While that is a very “gray area” kind of case, what would happen if you got a call from a hospital requesting that a record be returned or excluded from erasure? That is not as gray. You might want to exclude those files and send them on, but then you have to see if you have the right to access that information in the first place. Even if you have trained staff who are allowed to access this data, you must also vett that the request is legitimate. And then even if it is legitimate, you have to establish a strong chain of hand-off to ensure security is met and contained throughout the process.
Obviously, this rule is not as simple as it seems. No matter what, always err on the side of caution – the only people who should have access to the data are the authorized personnel as defined by the data owner.
In its most simple terms, administrative safeguards are measures that must be undertaken to ensure that a breach does not occur through the implementation of business processes. This includes training, data policies, general security policies, defined roles, chain of custody, and clearly defined roles and responsibilities.
Essentially, this provision demands that business methods be used where appropriate. This makes sense, of course – in a classic business, the power to train and restrict access in terms of work responsibilities falls directly onto the project managers and their superiors. As such, the responsibility for ensuring that no administrative faults lead to breaches are necessarily levied upon the administration.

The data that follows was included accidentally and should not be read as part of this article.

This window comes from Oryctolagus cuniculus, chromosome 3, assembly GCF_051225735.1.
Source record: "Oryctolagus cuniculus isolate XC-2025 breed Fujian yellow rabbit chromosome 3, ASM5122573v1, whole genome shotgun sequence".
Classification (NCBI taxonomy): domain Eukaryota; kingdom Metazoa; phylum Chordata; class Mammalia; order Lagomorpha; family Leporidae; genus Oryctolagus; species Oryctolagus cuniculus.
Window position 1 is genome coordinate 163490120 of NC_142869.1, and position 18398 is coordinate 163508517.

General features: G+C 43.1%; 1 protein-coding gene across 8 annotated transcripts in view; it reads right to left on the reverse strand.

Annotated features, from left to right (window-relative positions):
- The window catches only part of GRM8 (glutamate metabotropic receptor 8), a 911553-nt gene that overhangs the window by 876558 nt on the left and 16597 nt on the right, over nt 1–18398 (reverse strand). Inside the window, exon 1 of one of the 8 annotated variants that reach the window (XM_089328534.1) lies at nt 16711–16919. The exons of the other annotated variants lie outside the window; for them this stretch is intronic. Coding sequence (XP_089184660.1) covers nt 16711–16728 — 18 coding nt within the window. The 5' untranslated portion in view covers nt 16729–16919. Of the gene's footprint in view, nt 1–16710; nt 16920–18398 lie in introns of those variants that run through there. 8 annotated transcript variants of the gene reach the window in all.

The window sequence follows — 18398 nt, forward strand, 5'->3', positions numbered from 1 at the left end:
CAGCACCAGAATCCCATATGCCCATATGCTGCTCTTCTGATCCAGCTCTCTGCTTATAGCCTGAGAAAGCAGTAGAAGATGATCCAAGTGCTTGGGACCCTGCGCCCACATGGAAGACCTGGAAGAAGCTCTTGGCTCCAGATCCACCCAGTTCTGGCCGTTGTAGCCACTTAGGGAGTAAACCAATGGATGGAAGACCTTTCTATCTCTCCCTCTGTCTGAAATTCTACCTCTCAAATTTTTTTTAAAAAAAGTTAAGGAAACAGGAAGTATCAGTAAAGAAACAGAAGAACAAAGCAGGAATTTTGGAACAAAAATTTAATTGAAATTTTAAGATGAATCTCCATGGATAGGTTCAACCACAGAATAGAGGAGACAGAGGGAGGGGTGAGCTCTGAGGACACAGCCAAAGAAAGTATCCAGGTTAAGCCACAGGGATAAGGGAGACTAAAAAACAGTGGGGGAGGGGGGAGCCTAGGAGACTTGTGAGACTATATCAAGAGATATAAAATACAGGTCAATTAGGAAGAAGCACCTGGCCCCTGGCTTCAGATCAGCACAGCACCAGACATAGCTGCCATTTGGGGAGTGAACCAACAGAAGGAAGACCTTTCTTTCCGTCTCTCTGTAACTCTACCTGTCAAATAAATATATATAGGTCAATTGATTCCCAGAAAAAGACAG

Technical Safeguards are those methods employed to secure data. This is the chief concern for data providers, as it dictates so much about your administrative safeguards and how you go about your business. As a general rule of thumb, you should ask yourself a few basic questions:
- Is your data encrypted to a government standard for medical and health related data?
- Do you have authorization and authentication controls to ensure Confidentiality?
- Do you have access controls and record tools to ensure Integrity?
- Do you have load balancing and overflow prevention to ensure Availability?
The Department of Health and Human Services sums this entire section up as thus: “[You must] establish a balance between the identifiable risks and vulnerabilities to ePHI, the cost of various protective measures, and the size, complexity, and capabilities of the entity.”
Finally, Physical Safeguards are the basic methods by which data devices are physically secured. While this obviously includes things like mantraps, window and door locks, locked server cages, etc., this also includes general mobile data policies concerning mobile devices, thumbsticks, etc. This is much less of an issue with data providers, whose chief concerns are often simply the storage of data to be erased, versus medical facilities that might store this data long-term, but it is still very much a concern.
We’re not going to heavily focus on physical safeguards in this piece for one simple reason – you should, as an IT company, already be employing this at its maximum level. Information technology and security rests heavily on both securing the digital workspace and the physical. If you own a data center and do not have locked cabinets, mantraps, ID readers, cameras, etc., then you have more problems than worrying about HIPAA compliance.
Congratulations – you are at the end of the starter steps to understanding HIPAA. The reason we’ve spent so much time on this early conceptual set of topics, defining HIPAA and its various rules, is to give context for the final piece. In our next and final installment, we will specifically tackle solutions to all of these issues. Not only that – we’ll give you some basic actionable steps to take if a breach does occur in order to mitigate your losses.